New York Whale Watching with the Sigma 150-500mm F5-6.3 lens. Top tips for capturing great photos of humpback whales off New York City.
The greatest thing about interchangeable camera lenses is the variety of optical designs, from ultrawide to supertelephoto and everything in between, that offer an incredible amount of variety for visual expression, creativity, and optical performance optimized for different photographic situations. And while it may be sometimes completely and totally obvious what types of photography a certain lens excels at—for example, everyone knows that Macros are designed to capture close-up details; telephoto lenses are great for long-reach wildlife and sports from the sidelines—many styles of camera lenses have lesser-known secret superpowers that can be called upon to make a photo. Let’s take a look!
Our new video quicktips for photographers series offers advice for anyone who is looking to understand more about the techniques and technology that can help them make better pictures. Each episode is just a few minutes long and looks to explain and offer advice in an easy-to-grasp way. Check back all month long as we add new episodes to this series.
The Sigma 150-500mm F5-6.3 zoom lens offers great versatatility and reach in a compact package, perfect for on-the-go wildlife and birding phtoography.
The Sigma 180mm F2.8 EX DG OS HSM Macro lens is the biggest, longest macro lens in the Sigma lens catalog. This telephoto lens offers true life-sized reproduction with a 1:1 maximum magnification ratio. Incredible sharpness—thanks to its state of the art optical design—Optical Stabilizer, and a three-zone focus limiter make this a serious lens for advanced macro photographers.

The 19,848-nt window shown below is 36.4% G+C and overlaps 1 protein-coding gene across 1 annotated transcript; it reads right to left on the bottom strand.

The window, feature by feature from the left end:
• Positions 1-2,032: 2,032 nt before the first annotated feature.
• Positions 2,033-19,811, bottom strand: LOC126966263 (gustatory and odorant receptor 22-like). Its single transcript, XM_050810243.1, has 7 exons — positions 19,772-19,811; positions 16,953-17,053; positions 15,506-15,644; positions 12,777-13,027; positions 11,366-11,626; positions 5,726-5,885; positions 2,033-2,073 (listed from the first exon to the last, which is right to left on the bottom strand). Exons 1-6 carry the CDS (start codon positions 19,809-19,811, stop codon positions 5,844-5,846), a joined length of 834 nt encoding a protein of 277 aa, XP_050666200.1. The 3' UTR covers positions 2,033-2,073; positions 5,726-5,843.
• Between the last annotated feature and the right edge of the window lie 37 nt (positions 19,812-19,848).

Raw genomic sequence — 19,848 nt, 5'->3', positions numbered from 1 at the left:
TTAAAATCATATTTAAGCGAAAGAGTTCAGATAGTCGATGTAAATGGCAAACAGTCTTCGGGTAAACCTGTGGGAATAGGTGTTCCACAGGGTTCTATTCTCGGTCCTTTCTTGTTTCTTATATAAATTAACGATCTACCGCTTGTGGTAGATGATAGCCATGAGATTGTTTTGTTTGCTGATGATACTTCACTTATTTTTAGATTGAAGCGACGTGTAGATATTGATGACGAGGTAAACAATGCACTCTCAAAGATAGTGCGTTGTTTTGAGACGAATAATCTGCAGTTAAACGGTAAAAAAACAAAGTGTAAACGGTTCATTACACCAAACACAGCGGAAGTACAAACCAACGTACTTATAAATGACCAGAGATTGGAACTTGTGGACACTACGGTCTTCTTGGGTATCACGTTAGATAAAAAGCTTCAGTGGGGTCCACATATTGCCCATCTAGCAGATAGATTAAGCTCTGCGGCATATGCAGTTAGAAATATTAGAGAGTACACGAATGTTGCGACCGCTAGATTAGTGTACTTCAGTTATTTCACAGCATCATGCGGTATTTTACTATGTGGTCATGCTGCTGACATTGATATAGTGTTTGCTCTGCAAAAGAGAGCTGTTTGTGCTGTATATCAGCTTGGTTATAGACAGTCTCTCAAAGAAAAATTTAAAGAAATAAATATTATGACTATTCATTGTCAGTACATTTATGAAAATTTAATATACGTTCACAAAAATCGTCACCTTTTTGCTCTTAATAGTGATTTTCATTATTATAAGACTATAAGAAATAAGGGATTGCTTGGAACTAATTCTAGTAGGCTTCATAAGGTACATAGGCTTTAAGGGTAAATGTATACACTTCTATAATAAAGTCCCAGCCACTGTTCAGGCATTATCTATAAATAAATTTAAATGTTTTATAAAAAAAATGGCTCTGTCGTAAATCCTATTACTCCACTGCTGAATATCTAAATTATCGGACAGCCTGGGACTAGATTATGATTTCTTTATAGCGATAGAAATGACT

Tried and true comes to mind when thinking about the Sigma 150-500mm APO F5-6.3 DG HSM OS. A staple in Sigma’s lineup, it’s ideal for all sorts of photography but truly excelling in nature photography, wildlife photography and sports photography.…
Prime lenses are designed for exceptional imaging at a single focal length. Unlike zoom lenses that easily span a given focal range and variable field of view with a twist of the zoom ring, the field of view and focal length remains constant. If you want to take in less of the surroundings with a given prime lens, you’ve got to physically move closer, and to take in more of the scene, you’ve got to back up. But of course, as you move, the angle of view remains the same all the while.
There’s so much to love about the new Sigma 120-300mm F2.8 DG OS HSM | Sports lens, the third iteration of this unique fast-aperture telephoto zoom lens that pairs the performance of a 300mm F2.8 with the versatility of a constant-aperture zoom for quickly adjusting the composition.
When traveling as light as possible while maximizing versatility, an all-in-one zoom lens like the new Sigma 18-250mm F3.5-6.3 is a great choice. This recently redesigned lens is built specifically for DSLRs with the smaller APS-C sensors, and now adds 1:2.9 macro capture for even more flexibility and creativity in an even more compact package than its predecessor.
This past month, I was lucky enough to visit two amazing birding hotspots with the Sigma 120-400mm F4.5-5.6. Now, after shooting with this compact, long-reach tele zoom, I’ve got to say that is has quickly become one of my favorite lenses in the Sigma lineup for its fantastic combination of reach, range and amazing sharpness in a very compact package–under four pounds and just eight inches long.